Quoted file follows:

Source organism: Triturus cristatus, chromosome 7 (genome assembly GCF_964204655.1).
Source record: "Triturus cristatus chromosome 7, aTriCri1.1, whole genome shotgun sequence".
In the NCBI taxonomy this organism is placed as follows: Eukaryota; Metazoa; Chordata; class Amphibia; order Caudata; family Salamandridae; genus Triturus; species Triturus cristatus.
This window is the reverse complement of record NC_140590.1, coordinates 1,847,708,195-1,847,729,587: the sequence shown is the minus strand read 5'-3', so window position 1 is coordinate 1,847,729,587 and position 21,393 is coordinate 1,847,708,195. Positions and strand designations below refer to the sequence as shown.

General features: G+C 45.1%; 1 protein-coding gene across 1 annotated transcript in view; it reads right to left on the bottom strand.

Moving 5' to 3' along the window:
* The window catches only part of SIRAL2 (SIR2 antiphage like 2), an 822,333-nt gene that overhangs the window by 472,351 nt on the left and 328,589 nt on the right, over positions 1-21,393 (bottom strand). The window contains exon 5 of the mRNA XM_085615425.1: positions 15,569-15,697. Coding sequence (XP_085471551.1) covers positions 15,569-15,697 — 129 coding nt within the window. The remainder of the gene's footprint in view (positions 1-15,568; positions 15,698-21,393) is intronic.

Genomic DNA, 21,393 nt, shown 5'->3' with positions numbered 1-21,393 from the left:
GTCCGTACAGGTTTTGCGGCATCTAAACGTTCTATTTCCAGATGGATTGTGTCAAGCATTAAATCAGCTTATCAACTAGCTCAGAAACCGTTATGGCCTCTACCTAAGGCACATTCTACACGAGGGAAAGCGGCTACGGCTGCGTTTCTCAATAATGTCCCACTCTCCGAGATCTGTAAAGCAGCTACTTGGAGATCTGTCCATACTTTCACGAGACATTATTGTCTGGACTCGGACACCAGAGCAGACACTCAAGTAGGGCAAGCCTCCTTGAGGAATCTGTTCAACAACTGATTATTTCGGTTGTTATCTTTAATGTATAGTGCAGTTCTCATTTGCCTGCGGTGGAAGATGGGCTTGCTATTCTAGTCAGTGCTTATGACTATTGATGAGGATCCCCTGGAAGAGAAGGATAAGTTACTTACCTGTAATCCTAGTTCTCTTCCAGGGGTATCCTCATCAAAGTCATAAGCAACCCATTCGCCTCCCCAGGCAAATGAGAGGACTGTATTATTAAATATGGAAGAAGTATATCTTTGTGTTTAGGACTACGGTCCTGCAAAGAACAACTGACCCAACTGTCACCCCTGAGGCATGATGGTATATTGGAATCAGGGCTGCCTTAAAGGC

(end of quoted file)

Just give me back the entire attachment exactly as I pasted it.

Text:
Source organism: Triturus cristatus, chromosome 7 (genome assembly GCF_964204655.1).
Source record: "Triturus cristatus chromosome 7, aTriCri1.1, whole genome shotgun sequence".
In the NCBI taxonomy this organism is placed as follows: Eukaryota; Metazoa; Chordata; class Amphibia; order Caudata; family Salamandridae; genus Triturus; species Triturus cristatus.
This window is the reverse complement of record NC_140590.1, coordinates 1,847,708,195-1,847,729,587: the sequence shown is the minus strand read 5'-3', so window position 1 is coordinate 1,847,729,587 and position 21,393 is coordinate 1,847,708,195. Positions and strand designations below refer to the sequence as shown.

General features: G+C 45.1%; 1 protein-coding gene across 1 annotated transcript in view; it reads right to left on the bottom strand.

Moving 5' to 3' along the window:
* The window catches only part of SIRAL2 (SIR2 antiphage like 2), an 822,333-nt gene that overhangs the window by 472,351 nt on the left and 328,589 nt on the right, over positions 1-21,393 (bottom strand). The window contains exon 5 of the mRNA XM_085615425.1: positions 15,569-15,697. Coding sequence (XP_085471551.1) covers positions 15,569-15,697 — 129 coding nt within the window. The remainder of the gene's footprint in view (positions 1-15,568; positions 15,698-21,393) is intronic.

Genomic DNA, 21,393 nt, shown 5'->3' with positions numbered 1-21,393 from the left:
GTCCGTACAGGTTTTGCGGCATCTAAACGTTCTATTTCCAGATGGATTGTGTCAAGCATTAAATCAGCTTATCAACTAGCTCAGAAACCGTTATGGCCTCTACCTAAGGCACATTCTACACGAGGGAAAGCGGCTACGGCTGCGTTTCTCAATAATGTCCCACTCTCCGAGATCTGTAAAGCAGCTACTTGGAGATCTGTCCATACTTTCACGAGACATTATTGTCTGGACTCGGACACCAGAGCAGACACTCAAGTAGGGCAAGCCTCCTTGAGGAATCTGTTCAACAACTGATTATTTCGGTTGTTATCTTTAATGTATAGTGCAGTTCTCATTTGCCTGCGGTGGAAGATGGGCTTGCTATTCTAGTCAGTGCTTATGACTATTGATGAGGATCCCCTGGAAGAGAAGGATAAGTTACTTACCTGTAATCCTAGTTCTCTTCCAGGGGTATCCTCATCAAAGTCATAAGCAACCCATTCGCCTCCCCAGGCAAATGAGAGGACTGTATTATTAAATATGGAAGAAGTATATCTTTGTGTTTAGGACTACGGTCCTGCAAAGAACAACTGACCCAACTGTCACCCCTGAGGCATGATGGTATATTGGAATCAGGGCTGCCTTAAAGGC